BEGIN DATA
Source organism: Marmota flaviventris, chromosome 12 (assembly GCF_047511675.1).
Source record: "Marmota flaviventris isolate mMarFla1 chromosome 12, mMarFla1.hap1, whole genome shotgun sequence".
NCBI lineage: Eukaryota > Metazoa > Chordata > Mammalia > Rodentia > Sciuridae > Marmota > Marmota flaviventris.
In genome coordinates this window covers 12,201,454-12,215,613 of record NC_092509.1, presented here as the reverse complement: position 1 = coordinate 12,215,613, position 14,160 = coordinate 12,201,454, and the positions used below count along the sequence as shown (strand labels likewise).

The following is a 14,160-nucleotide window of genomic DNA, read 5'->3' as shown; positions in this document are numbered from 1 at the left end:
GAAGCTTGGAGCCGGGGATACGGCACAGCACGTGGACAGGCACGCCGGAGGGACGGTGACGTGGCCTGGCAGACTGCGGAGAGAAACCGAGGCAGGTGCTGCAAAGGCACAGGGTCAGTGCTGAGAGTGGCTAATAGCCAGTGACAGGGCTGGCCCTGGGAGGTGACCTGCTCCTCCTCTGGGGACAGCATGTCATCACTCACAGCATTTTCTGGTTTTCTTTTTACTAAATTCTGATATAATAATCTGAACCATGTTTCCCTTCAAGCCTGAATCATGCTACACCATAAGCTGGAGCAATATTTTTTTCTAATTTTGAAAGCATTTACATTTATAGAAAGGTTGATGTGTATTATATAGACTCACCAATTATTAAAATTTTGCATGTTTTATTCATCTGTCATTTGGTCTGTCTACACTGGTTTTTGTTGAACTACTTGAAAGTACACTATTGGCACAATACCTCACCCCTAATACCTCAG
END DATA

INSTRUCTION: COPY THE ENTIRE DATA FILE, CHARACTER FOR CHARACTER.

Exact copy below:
Source organism: Marmota flaviventris, chromosome 12 (assembly GCF_047511675.1).
Source record: "Marmota flaviventris isolate mMarFla1 chromosome 12, mMarFla1.hap1, whole genome shotgun sequence".
NCBI lineage: Eukaryota > Metazoa > Chordata > Mammalia > Rodentia > Sciuridae > Marmota > Marmota flaviventris.
In genome coordinates this window covers 12,201,454-12,215,613 of record NC_092509.1, presented here as the reverse complement: position 1 = coordinate 12,215,613, position 14,160 = coordinate 12,201,454, and the positions used below count along the sequence as shown (strand labels likewise).

The following is a 14,160-nucleotide window of genomic DNA, read 5'->3' as shown; positions in this document are numbered from 1 at the left end:
GAAGCTTGGAGCCGGGGATACGGCACAGCACGTGGACAGGCACGCCGGAGGGACGGTGACGTGGCCTGGCAGACTGCGGAGAGAAACCGAGGCAGGTGCTGCAAAGGCACAGGGTCAGTGCTGAGAGTGGCTAATAGCCAGTGACAGGGCTGGCCCTGGGAGGTGACCTGCTCCTCCTCTGGGGACAGCATGTCATCACTCACAGCATTTTCTGGTTTTCTTTTTACTAAATTCTGATATAATAATCTGAACCATGTTTCCCTTCAAGCCTGAATCATGCTACACCATAAGCTGGAGCAATATTTTTTTCTAATTTTGAAAGCATTTACATTTATAGAAAGGTTGATGTGTATTATATAGACTCACCAATTATTAAAATTTTGCATGTTTTATTCATCTGTCATTTGGTCTGTCTACACTGGTTTTTGTTGAACTACTTGAAAGTACACTATTGGCACAATACCTCACCCCTAATACCTCAG